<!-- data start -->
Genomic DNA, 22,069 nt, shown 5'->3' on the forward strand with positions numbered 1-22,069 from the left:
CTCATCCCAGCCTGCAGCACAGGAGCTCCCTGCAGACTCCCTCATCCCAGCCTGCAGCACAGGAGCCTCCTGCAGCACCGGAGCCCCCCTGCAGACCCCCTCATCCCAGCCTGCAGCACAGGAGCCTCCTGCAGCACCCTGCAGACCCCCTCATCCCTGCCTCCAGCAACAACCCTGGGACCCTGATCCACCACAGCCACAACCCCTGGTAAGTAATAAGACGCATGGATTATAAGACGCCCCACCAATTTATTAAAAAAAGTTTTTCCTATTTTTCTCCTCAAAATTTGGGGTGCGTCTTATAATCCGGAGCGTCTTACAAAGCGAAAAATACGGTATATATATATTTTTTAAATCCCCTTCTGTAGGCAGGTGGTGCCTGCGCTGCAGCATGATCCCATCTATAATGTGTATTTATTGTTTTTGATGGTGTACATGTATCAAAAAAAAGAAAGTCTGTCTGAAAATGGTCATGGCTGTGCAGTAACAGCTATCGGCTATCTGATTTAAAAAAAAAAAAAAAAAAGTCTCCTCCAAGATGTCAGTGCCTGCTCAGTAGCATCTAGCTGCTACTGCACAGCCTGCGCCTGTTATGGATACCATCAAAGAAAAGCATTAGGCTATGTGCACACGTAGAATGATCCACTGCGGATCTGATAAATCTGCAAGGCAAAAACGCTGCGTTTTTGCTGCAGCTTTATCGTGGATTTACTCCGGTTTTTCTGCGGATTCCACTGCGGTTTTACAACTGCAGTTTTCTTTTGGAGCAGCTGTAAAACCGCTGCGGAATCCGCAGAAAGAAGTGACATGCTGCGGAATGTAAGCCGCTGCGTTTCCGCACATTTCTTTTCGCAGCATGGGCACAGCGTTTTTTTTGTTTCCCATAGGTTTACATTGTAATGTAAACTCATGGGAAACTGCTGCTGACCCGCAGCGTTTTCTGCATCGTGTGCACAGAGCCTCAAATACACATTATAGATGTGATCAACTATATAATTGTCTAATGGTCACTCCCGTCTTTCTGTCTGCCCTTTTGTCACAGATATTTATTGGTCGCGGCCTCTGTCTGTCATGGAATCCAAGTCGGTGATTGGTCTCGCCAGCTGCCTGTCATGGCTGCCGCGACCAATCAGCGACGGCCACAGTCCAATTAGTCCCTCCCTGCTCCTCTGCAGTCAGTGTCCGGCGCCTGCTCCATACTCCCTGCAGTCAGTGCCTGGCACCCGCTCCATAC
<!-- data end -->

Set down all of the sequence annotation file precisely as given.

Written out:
Genomic DNA, 22,069 nt, shown 5'->3' on the forward strand with positions numbered 1-22,069 from the left:
CTCATCCCAGCCTGCAGCACAGGAGCTCCCTGCAGACTCCCTCATCCCAGCCTGCAGCACAGGAGCCTCCTGCAGCACCGGAGCCCCCCTGCAGACCCCCTCATCCCAGCCTGCAGCACAGGAGCCTCCTGCAGCACCCTGCAGACCCCCTCATCCCTGCCTCCAGCAACAACCCTGGGACCCTGATCCACCACAGCCACAACCCCTGGTAAGTAATAAGACGCATGGATTATAAGACGCCCCACCAATTTATTAAAAAAAGTTTTTCCTATTTTTCTCCTCAAAATTTGGGGTGCGTCTTATAATCCGGAGCGTCTTACAAAGCGAAAAATACGGTATATATATATTTTTTAAATCCCCTTCTGTAGGCAGGTGGTGCCTGCGCTGCAGCATGATCCCATCTATAATGTGTATTTATTGTTTTTGATGGTGTACATGTATCAAAAAAAAGAAAGTCTGTCTGAAAATGGTCATGGCTGTGCAGTAACAGCTATCGGCTATCTGATTTAAAAAAAAAAAAAAAAAAGTCTCCTCCAAGATGTCAGTGCCTGCTCAGTAGCATCTAGCTGCTACTGCACAGCCTGCGCCTGTTATGGATACCATCAAAGAAAAGCATTAGGCTATGTGCACACGTAGAATGATCCACTGCGGATCTGATAAATCTGCAAGGCAAAAACGCTGCGTTTTTGCTGCAGCTTTATCGTGGATTTACTCCGGTTTTTCTGCGGATTCCACTGCGGTTTTACAACTGCAGTTTTCTTTTGGAGCAGCTGTAAAACCGCTGCGGAATCCGCAGAAAGAAGTGACATGCTGCGGAATGTAAGCCGCTGCGTTTCCGCACATTTCTTTTCGCAGCATGGGCACAGCGTTTTTTTTGTTTCCCATAGGTTTACATTGTAATGTAAACTCATGGGAAACTGCTGCTGACCCGCAGCGTTTTCTGCATCGTGTGCACAGAGCCTCAAATACACATTATAGATGTGATCAACTATATAATTGTCTAATGGTCACTCCCGTCTTTCTGTCTGCCCTTTTGTCACAGATATTTATTGGTCGCGGCCTCTGTCTGTCATGGAATCCAAGTCGGTGATTGGTCTCGCCAGCTGCCTGTCATGGCTGCCGCGACCAATCAGCGACGGCCACAGTCCAATTAGTCCCTCCCTGCTCCTCTGCAGTCAGTGTCCGGCGCCTGCTCCATACTCCCTGCAGTCAGTGCCTGGCACCCGCTCCATAC